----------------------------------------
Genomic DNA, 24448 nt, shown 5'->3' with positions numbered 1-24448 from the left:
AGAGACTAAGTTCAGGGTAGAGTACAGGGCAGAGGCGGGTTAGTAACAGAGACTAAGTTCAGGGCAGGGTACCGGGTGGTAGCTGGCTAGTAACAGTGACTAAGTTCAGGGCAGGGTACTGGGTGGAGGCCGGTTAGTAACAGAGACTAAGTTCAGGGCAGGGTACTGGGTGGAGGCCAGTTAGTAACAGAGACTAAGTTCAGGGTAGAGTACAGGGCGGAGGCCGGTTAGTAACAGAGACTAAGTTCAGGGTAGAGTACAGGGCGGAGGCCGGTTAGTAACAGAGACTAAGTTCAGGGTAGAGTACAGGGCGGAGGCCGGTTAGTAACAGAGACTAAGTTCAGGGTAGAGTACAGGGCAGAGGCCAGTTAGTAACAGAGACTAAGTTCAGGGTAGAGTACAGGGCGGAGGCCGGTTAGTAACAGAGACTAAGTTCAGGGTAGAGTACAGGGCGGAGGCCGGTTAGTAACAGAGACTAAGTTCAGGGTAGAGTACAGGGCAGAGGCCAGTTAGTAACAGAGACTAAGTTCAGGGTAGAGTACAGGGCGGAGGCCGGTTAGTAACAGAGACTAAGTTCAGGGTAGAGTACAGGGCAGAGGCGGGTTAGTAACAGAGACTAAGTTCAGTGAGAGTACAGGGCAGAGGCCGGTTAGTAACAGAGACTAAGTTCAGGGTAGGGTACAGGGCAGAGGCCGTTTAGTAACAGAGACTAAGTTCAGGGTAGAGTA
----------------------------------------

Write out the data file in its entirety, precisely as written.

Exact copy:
Genomic DNA, 24448 nt, shown 5'->3' with positions numbered 1-24448 from the left:
AGAGACTAAGTTCAGGGTAGAGTACAGGGCAGAGGCGGGTTAGTAACAGAGACTAAGTTCAGGGCAGGGTACCGGGTGGTAGCTGGCTAGTAACAGTGACTAAGTTCAGGGCAGGGTACTGGGTGGAGGCCGGTTAGTAACAGAGACTAAGTTCAGGGCAGGGTACTGGGTGGAGGCCAGTTAGTAACAGAGACTAAGTTCAGGGTAGAGTACAGGGCGGAGGCCGGTTAGTAACAGAGACTAAGTTCAGGGTAGAGTACAGGGCGGAGGCCGGTTAGTAACAGAGACTAAGTTCAGGGTAGAGTACAGGGCGGAGGCCGGTTAGTAACAGAGACTAAGTTCAGGGTAGAGTACAGGGCAGAGGCCAGTTAGTAACAGAGACTAAGTTCAGGGTAGAGTACAGGGCGGAGGCCGGTTAGTAACAGAGACTAAGTTCAGGGTAGAGTACAGGGCGGAGGCCGGTTAGTAACAGAGACTAAGTTCAGGGTAGAGTACAGGGCAGAGGCCAGTTAGTAACAGAGACTAAGTTCAGGGTAGAGTACAGGGCGGAGGCCGGTTAGTAACAGAGACTAAGTTCAGGGTAGAGTACAGGGCAGAGGCGGGTTAGTAACAGAGACTAAGTTCAGTGAGAGTACAGGGCAGAGGCCGGTTAGTAACAGAGACTAAGTTCAGGGTAGGGTACAGGGCAGAGGCCGTTTAGTAACAGAGACTAAGTTCAGGGTAGAGTA